Bishop Robert McManus of Worcester has issued a decree forbidding a Black Catholic, Jesuit school in his diocese from identifying as Catholic, following the school’s refusal to remove Black Lives Matter and Pride flags from its campus.
The flags at the all-boys middle school in Massachusetts had previously been vandalized by an unknown assailant after McManus' original request in March.
“The Nativity School of Worcester is prohibited from this time forward from identifying itself as a “Catholic” school and may no longer use the title “Catholic” to describe itself,” McManus' document reads, released in the diocese’s Catholic Free Press newspaper on June 16th.
“This decree is effective immediately.”
Nativity has also been forbidden to celebrate the sacraments—and sacramentals—on campus, or by sponsorship at any Catholic building within the Diocese of Worcester.
The school—66% Black/biracial and part of an independent Jesuit network—had previously been addressed by McManus in an open letter on May 4th, following the school’s refusal to remove the flags after the bishop’s first statement on the matter in early April.
“The ‘Black Lives Matter’ movement has co-opted the phrase and promotes a platform that directly contradicts Catholic social teaching on the importance and role of the nuclear family,” McManus said in Thursday’s decree, repeating a popular criticism of the BLM organization based on a former part of their platform that was removed in September 2020.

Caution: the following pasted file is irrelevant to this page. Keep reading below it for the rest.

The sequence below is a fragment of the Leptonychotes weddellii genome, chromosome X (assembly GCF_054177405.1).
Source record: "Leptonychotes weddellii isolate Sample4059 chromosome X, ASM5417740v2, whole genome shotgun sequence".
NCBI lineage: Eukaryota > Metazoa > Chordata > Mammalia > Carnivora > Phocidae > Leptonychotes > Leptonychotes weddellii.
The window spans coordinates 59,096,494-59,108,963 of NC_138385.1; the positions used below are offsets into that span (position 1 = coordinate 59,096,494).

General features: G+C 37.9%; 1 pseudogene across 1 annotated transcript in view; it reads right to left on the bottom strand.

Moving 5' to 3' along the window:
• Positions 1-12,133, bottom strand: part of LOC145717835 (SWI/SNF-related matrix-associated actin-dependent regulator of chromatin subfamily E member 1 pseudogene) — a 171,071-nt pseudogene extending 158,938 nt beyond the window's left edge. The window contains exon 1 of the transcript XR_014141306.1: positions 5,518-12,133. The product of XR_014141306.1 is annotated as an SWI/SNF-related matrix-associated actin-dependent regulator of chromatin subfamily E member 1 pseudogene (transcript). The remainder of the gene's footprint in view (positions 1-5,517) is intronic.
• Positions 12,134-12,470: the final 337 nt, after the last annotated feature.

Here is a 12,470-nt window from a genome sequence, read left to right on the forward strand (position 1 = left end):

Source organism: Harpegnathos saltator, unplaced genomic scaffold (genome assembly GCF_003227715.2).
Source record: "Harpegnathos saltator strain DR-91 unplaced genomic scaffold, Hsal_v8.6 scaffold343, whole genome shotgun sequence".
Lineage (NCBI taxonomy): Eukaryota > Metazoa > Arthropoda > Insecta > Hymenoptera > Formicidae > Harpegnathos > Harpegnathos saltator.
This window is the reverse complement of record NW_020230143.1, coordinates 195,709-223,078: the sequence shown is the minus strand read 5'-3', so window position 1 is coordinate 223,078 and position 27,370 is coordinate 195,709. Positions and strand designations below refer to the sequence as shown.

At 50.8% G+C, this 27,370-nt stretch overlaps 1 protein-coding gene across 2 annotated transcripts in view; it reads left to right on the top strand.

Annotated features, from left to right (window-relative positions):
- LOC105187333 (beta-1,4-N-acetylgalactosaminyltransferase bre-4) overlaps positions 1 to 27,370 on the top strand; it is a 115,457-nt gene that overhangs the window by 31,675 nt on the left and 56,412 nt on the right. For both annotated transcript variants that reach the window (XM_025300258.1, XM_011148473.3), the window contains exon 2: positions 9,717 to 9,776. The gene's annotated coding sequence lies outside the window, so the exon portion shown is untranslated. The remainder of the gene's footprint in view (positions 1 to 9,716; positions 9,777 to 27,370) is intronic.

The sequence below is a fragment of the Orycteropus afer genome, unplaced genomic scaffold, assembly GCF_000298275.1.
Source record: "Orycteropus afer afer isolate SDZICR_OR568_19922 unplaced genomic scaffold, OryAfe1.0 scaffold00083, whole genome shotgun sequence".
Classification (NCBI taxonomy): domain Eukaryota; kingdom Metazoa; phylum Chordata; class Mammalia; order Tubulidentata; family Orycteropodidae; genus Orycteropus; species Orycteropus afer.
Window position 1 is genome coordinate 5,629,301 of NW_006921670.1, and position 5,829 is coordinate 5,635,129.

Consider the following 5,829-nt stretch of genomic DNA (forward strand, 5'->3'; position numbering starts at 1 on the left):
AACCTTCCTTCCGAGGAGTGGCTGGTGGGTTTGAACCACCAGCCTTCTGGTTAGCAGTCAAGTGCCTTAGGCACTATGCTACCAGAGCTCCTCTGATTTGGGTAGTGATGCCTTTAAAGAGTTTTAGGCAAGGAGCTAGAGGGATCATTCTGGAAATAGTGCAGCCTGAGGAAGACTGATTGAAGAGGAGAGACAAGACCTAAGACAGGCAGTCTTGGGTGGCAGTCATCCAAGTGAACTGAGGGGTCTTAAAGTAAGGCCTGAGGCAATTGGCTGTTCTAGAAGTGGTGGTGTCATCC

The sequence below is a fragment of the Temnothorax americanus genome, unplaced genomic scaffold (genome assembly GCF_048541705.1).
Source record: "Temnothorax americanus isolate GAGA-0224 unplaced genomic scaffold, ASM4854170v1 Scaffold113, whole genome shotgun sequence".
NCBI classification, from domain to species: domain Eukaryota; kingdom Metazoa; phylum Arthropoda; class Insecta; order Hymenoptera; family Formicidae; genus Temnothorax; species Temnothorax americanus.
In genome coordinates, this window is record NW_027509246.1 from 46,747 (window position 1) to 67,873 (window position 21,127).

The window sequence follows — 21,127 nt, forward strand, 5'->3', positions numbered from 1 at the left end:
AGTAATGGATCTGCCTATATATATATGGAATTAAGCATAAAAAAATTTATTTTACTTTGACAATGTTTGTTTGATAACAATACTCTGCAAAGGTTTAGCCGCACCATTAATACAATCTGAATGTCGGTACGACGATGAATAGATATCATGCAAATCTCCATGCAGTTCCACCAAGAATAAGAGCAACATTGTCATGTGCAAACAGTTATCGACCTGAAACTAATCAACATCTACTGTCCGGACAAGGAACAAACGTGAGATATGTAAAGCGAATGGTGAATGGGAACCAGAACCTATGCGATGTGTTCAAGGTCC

“The flying of these flags in front of a Catholic school sends a mixed, confusing and scandalous message to the public about the Church’s stance on these important moral and social issues,” he added.
The school has addressed the situation with a new statement of its own, released to the Nativity community on June 15th and underscoring that the school does not receive funding or governance from the diocese.
“In January 2021, Nativity started flying the Pride and Black Lives Matter flags following our students’ (the majority of whom are people of color) call to express support for making our communities more just and inclusive,” said school president Thomas McKenney.
“As a multicultural school, the flags represent the inclusion and respect of all people.”
He noted in the statement that the US Conference of Catholic Bishops has expressed support for the BLM movement, presumably referencing the reflections released by the USCCB featuring several writers, including a Black bishop and a priest.
On the issue of LGBTQ+ advocacy and Pride, McKenney pointed to the position of the Holy Father himself.
“Pope Francis has praised the outreach and inclusion of LGBTQ+ people,” he said.
As recently as last month, Francis openly expressed support for the LGBTQ+ community—saying that “a ‘selective’ church, one of ‘pure blood,’ is not the Holy Mother Church, but rather a sect.” He also explicitly lent support to the BLM movement in a little-known book released by a Jesuit priest last year.
“I am going to mention one of those you talk about, #BlackLivesMatter, because of its potential for reconciliation,” Francis wrote in the foreword.